Warby Parker Co-Founder Launches Harry’s, Bringing The Startup’s Buy-One-Donate-One Model To Shaving

Warby Parker co-founder Jeff Raider has teamed up with his old friend Andy Katz-Mayfield to bring a little of that Warby Parker magic to shaving, with the launch of Harry’s. In other words, to take a market that is dominated by a small handful of players pushing artificially priced products (with no respect to the quality of the product), bring it online to help remove the friction and high costs from distribution, give the product a sexier name and look through smarter design, and presto! Success.

Of course, Harry’s is not the first to catch on to the web’s ability to enable mass distribution of a sexier product at lower retail prices (better margins) — and capitalize on the magic of viral marketing. Dollar Shave Club has been offering a quality shave for $2/month for over a year now, backed by a memorable, Old Spice-y ad pitch.

But the Harry’s founders think there’s still room in the shaving market, especially for those taking the direct-to-consumer approach. Like Warby Parker, by designing, manufacturing and distributing its products itself — essentially creating its own unique supply chain — Harry’s thinks it will be able to offer a higher-quality product at a lower price.

After a year spent testing dozens of other products, the founders partnered with German engineers to use a “Gothic arch” model that aims to keep blades sharp without the penchant to become brittle over time, and an industrial design firm to help make sexier-looking handles, reminiscent of classic ball-point pens and/or vintage pens.

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Harry’s is also using the Warby Parker branding playbook by giving its razors familiar, “people” names; yet, instead of “Chandler” or “Beckett,” Harry’s razors have names like “Winston” and “Truman.” The idea is to give them that boutique, classic feel so that you, the average consumer, believe you’re getting quality without paying an armload. To that point, the company then sells its razors individually (at $10 and $20, respectively) or in sets that come with three blades and shaving cream for $15 and $25.

Harry’s is also using the same Warby Parker policy of you-buy-one-we-donate-one to add that feel-good aspect of shopping at their online store. “For every pack of Harry’s blades that you buy, we donate one blade (or an equivalent dollar value) to an organization that supports our mission of helping people to look and feel great,” the website reads.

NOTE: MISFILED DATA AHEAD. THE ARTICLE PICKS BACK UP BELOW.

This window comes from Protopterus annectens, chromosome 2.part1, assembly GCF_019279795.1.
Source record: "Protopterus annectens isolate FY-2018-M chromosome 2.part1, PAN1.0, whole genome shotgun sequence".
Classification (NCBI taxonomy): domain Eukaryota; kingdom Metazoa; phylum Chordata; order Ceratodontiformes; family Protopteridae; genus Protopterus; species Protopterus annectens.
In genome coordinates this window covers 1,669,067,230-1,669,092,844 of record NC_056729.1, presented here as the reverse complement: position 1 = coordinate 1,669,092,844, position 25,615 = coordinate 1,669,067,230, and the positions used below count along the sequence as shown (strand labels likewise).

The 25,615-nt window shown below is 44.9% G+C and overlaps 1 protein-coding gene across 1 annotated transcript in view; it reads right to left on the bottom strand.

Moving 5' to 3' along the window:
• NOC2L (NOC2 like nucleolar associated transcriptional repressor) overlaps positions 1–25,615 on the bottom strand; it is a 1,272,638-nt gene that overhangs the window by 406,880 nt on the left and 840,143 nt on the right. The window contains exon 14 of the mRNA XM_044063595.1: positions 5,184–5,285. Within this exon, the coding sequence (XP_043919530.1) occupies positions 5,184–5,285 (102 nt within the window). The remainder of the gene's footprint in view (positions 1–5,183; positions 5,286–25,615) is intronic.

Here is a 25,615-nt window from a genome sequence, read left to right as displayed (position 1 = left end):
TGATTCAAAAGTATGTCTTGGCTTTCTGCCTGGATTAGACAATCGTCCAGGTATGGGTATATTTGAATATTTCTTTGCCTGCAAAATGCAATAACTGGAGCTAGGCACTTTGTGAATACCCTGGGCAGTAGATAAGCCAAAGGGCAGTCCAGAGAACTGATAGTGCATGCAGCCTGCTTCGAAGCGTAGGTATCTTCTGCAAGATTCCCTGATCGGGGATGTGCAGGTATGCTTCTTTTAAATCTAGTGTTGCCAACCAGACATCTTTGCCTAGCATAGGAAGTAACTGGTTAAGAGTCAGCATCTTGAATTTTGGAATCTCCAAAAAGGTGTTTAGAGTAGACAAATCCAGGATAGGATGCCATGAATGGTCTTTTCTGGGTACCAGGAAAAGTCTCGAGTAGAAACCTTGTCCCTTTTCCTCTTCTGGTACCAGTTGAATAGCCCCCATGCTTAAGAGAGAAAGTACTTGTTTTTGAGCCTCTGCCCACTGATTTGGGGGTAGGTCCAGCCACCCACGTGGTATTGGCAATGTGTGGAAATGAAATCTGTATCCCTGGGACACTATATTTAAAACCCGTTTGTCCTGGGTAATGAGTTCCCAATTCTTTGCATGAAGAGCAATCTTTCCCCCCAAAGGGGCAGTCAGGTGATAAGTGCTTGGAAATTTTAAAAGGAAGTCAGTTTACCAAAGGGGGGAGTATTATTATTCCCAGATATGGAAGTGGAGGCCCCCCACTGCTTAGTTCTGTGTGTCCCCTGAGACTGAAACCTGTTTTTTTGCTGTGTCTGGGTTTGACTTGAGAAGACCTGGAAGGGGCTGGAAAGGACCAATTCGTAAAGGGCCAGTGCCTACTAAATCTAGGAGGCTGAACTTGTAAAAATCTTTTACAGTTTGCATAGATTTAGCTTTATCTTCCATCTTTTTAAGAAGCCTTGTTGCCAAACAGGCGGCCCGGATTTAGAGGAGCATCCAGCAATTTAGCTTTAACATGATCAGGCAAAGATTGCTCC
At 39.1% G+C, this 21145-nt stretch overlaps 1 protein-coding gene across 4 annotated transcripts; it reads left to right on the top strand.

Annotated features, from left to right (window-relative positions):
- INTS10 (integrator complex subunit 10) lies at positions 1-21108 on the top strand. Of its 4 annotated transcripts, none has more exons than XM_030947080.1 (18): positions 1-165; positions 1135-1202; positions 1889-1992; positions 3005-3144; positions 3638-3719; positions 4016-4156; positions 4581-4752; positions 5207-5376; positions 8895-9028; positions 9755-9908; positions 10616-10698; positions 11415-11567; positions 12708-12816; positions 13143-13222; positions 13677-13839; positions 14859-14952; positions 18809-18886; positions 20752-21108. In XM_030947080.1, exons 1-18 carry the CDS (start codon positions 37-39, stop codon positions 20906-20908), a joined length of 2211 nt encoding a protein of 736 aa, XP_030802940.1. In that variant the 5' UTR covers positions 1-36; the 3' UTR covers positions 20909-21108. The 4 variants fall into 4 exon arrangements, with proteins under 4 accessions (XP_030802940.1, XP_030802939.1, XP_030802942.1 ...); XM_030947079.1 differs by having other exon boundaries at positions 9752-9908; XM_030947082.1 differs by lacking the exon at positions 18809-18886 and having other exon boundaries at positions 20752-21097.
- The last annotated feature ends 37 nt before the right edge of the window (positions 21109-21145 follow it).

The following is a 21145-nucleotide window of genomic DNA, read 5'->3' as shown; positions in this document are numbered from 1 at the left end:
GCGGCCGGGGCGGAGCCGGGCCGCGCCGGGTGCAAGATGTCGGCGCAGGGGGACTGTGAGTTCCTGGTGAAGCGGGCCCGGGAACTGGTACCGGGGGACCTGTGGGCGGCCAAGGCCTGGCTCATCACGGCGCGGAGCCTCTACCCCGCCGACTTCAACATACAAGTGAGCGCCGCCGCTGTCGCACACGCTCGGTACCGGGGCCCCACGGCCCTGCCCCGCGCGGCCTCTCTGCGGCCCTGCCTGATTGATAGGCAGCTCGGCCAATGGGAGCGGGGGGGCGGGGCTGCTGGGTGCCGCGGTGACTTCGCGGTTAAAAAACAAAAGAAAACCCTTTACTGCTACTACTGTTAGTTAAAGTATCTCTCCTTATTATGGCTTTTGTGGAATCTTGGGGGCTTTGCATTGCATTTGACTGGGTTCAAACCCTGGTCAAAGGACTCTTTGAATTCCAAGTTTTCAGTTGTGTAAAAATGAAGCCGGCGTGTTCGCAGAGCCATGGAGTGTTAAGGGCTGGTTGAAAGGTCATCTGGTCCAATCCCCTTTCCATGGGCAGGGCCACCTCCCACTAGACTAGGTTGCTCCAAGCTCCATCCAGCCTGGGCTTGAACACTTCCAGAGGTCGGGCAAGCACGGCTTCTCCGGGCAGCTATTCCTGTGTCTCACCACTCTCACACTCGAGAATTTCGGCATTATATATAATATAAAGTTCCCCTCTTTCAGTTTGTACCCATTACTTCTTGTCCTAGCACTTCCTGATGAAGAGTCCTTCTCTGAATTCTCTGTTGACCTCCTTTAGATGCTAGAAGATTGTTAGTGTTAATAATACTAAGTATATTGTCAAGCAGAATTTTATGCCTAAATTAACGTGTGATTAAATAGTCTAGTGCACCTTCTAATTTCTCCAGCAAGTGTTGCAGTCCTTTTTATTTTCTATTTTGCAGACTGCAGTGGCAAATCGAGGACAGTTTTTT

Yet, unlike Warby Parker, Harry’s opts to offer less choice — you’ll only find four products and two different types of razors — in favor of providing a less overwhelming experience for the consumer. Warby is all about enabling choice and personalization for those in the market for a new pair of specs, while Harry’s is just going for a higher-quality product.

The founders have been unimpressed by the quality of shaving products at the higher-end of the market, so they redesigned the product: “Our handles were designed to blend simplicity and modern ergonomics, and our shaving cream comes from the same chemists who make creams for high-end brands,” they said. “With the goal of offering a set of modern shaving products made with respect for the tradition of a good, clean shave.”

For shavers, that will either sound bombastic or strike a chord with your inner dude who wants to look cool in the way that a brush and a straight raiser look cool without dealing with the potentially disastrous consequences.

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There are plenty of similar, inexpensive products out there, so Harry’s is not without competition. Dollar Shave Club, for example, offers its cheapest razor at $1/month, which gets you a handle and two blades, with replacement blades regularly shipped directly to your door. Harry’s isn’t going for the subscription model — and even if its “sets” offer comparable (and in some cases cheaper, depending which blades you’re comparing) prices and three blades — it may lose points with some by doing that.

But, considering the inelastic demand especially for the more hirsute among us — a man’s gotta shave — there will be plenty of opportunity to win over those looking for alternatives. After all, how many guys really feel tied to a particular brand of razors? Most just buy the one that’s cheapest and gets the job done without making their face look like it was mauled by a raccoon. So, offering a branded experience that seems hip and purports to be tied to a good cause could seem appealing in juxtaposition for those not tied to Gillette et al.

By taking the luxury, modern-design approach, Harry’s may have upped the appeal factor. Although it remains to be seen whether or not the Warby model can work as effectively in the shaving market, if anyone is going to apply the “Warby Parker for X” model to shaving, who better to do it than one of the guys responsible for Warby Parker?

Find Harry’s here.